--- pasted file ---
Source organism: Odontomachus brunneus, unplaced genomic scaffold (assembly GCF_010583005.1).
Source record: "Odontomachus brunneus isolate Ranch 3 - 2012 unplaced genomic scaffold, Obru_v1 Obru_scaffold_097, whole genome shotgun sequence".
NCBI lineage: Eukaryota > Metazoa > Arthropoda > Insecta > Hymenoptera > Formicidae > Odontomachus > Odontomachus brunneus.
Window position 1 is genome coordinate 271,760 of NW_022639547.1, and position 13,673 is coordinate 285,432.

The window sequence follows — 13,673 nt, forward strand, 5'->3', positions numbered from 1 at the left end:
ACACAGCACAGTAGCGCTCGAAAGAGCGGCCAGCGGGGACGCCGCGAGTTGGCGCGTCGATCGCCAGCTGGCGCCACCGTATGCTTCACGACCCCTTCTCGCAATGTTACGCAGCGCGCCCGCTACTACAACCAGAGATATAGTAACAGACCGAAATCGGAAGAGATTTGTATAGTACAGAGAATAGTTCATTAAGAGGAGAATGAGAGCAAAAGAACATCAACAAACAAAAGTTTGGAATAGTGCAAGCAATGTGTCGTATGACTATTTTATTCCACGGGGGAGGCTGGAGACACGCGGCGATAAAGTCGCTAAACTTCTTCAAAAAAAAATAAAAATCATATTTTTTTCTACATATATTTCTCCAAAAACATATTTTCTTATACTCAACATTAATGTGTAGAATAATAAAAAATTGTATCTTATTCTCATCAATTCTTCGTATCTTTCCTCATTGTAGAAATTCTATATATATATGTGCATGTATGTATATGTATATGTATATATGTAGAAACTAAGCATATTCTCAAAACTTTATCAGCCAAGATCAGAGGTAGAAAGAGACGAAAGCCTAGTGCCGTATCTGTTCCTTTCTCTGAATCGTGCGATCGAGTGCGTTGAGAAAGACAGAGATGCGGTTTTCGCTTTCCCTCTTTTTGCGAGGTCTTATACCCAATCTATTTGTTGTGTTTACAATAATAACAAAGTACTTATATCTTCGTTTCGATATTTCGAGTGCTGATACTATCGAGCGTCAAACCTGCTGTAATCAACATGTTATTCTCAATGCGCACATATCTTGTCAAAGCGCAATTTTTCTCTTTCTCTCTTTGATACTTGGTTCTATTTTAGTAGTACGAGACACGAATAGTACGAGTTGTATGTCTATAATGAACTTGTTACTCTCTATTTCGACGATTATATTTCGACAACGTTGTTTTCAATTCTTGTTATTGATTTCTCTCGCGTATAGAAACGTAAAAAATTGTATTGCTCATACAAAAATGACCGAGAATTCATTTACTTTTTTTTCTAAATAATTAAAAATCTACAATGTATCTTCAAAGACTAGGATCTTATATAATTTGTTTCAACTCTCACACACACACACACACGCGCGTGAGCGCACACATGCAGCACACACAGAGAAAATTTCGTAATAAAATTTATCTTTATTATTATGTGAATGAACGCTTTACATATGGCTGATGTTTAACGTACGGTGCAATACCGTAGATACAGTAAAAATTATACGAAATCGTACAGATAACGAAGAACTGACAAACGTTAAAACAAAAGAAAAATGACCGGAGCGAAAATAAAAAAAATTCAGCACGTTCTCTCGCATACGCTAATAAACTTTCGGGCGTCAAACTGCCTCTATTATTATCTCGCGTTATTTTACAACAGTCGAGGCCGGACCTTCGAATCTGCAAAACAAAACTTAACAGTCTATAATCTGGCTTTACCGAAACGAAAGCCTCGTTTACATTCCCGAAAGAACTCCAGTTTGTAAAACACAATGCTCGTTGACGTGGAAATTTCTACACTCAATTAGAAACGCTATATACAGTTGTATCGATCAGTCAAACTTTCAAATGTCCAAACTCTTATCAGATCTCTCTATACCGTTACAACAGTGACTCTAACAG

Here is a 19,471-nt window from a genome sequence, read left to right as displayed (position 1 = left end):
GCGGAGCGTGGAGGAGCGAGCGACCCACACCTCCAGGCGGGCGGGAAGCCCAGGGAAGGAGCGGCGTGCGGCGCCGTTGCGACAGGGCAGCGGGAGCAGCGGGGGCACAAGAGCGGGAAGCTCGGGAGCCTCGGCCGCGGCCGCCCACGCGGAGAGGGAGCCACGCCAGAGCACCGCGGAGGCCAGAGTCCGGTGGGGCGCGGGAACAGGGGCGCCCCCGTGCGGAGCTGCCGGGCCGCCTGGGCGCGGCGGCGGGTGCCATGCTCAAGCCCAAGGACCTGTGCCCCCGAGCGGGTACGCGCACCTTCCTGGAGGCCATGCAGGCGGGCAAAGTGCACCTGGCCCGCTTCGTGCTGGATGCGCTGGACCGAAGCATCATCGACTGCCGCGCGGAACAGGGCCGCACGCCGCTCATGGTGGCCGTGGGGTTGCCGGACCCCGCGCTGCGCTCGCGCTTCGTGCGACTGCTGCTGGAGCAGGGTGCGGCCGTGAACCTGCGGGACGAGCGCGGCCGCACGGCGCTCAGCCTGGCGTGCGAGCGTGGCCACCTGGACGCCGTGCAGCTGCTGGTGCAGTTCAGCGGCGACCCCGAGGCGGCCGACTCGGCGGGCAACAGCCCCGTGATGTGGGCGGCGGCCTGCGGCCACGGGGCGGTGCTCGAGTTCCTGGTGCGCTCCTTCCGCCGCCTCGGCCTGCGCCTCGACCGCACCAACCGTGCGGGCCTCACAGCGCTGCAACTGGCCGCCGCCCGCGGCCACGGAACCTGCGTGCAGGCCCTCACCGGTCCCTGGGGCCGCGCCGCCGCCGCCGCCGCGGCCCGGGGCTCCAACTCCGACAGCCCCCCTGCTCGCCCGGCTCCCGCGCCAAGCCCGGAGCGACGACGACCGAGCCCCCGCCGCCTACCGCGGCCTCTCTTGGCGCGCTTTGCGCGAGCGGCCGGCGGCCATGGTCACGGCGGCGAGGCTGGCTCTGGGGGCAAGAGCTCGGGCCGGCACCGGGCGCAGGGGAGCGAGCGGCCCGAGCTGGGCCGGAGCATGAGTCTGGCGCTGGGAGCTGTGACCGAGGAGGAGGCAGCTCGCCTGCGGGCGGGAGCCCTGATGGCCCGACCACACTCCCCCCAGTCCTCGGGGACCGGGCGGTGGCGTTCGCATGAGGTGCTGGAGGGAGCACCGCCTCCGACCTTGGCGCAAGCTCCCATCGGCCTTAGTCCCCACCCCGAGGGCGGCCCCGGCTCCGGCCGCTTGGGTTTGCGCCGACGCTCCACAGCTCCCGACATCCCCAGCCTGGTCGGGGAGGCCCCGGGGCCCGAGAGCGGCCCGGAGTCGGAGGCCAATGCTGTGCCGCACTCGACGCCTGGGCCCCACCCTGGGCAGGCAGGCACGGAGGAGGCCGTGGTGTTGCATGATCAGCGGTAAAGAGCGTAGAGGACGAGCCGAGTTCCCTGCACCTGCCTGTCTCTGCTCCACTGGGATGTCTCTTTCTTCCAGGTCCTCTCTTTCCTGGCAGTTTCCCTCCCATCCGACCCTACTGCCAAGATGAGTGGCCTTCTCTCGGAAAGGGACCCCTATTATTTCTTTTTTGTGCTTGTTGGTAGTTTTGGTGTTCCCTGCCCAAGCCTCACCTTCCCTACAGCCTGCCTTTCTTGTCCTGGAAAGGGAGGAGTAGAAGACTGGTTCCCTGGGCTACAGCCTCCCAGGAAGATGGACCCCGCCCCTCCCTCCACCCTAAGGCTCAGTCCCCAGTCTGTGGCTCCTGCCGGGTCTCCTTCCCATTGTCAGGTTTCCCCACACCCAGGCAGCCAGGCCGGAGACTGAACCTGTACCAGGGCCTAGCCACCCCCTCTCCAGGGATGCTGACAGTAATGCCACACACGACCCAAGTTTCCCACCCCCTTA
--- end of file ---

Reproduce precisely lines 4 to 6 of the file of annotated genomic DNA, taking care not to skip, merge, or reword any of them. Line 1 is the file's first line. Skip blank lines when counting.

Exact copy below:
Window position 1 is genome coordinate 271,760 of NW_022639547.1, and position 13,673 is coordinate 285,432.

The window sequence follows — 13,673 nt, forward strand, 5'->3', positions numbered from 1 at the left end:
ACACAGCACAGTAGCGCTCGAAAGAGCGGCCAGCGGGGACGCCGCGAGTTGGCGCGTCGATCGCCAGCTGGCGCCACCGTATGCTTCACGACCCCTTCTCGCAATGTTACGCAGCGCGCCCGCTACTACAACCAGAGATATAGTAACAGACCGAAATCGGAAGAGATTTGTATAGTACAGAGAATAGTTCATTAAGAGGAGAATGAGAGCAAAAGAACATCAACAAACAAAAGTTTGGAATAGTGCAAGCAATGTGTCGTATGACTATTTTATTCCACGGGGGAGGCTGGAGACACGCGGCGATAAAGTCGCTAAACTTCTTCAAAAAAAAATAAAAATCATATTTTTTTCTACATATATTTCTCCAAAAACATATTTTCTTATACTCAACATTAATGTGTAGAATAATAAAAAATTGTATCTTATTCTCATCAATTCTTCGTATCTTTCCTCATTGTAGAAATTCTATATATATATGTGCATGTATGTATATGTATATGTATATATGTAGAAACTAAGCATATTCTCAAAACTTTATCAGCCAAGATCAGAGGTAGAAAGAGACGAAAGCCTAGTGCCGTATCTGTTCCTTTCTCTGAATCGTGCGATCGAGTGCGTTGAGAAAGACAGAGATGCGGTTTTCGCTTTCCCTCTTTTTGCGAGGTCTTATACCCAATCTATTTGTTGTGTTTACAATAATAACAAAGTACTTATATCTTCGTTTCGATATTTCGAGTGCTGATACTATCGAGCGTCAAACCTGCTGTAATCAACATGTTATTCTCAATGCGCACATATCTTGTCAAAGCGCAATTTTTCTCTTTCTCTCTTTGATACTTGGTTCTATTTTAGTAGTACGAGACACGAATAGTACGAGTTGTATGTCTATAATGAACTTGTTACTCTCTATTTCGACGATTATATTTCGACAACGTTGTTTTCAATTCTTGTTATTGATTTCTCTCGCGTATAGAAACGTAAAAAATTGTATTGCTCATACAAAAATGACCGAGAATTCATTTACTTTTTTTTCTAAATAATTAAAAATCTACAATGTATCTTCAAAGACTAGGATCTTATATAATTTGTTTCAACTCTCACACACACACACACACGCGCGTGAGCGCACACATGCAGCACACACAGAGAAAATTTCGTAATAAAATTTATCTTTATTATTATGTGAATGAACGCTTTACATATGGCTGATGTTTAACGTACGGTGCAATACCGTAGATACAGTAAAAATTATACGAAATCGTACAGATAACGAAGAACTGACAAACGTTAAAACAAAAGAAAAATGACCGGAGCGAAAATAAAAAAAATTCAGCACGTTCTCTCGCATACGCTAATAAACTTTCGGGCGTCAAACTGCCTCTATTATTATCTCGCGTTATTTTACAACAGTCGAGGCCGGACCTTCGAATCTGCAAAACAAAACTTAACAGTCTATAATCTGGCTTTACCGAAACGAAAGCCTCGTTTACATTCCCGAAAGAACTCCAGTTTGTAAAACACAATGCTCGTTGACGTGGAAATTTCTACACTCAATTAGAAACGCTATATACAGTTGTATCGATCAGTCAAACTTTCAAATGTCCAAACTCTTATCAGATCTCTCTATACCGTTACAACAGTGACTCTAACAG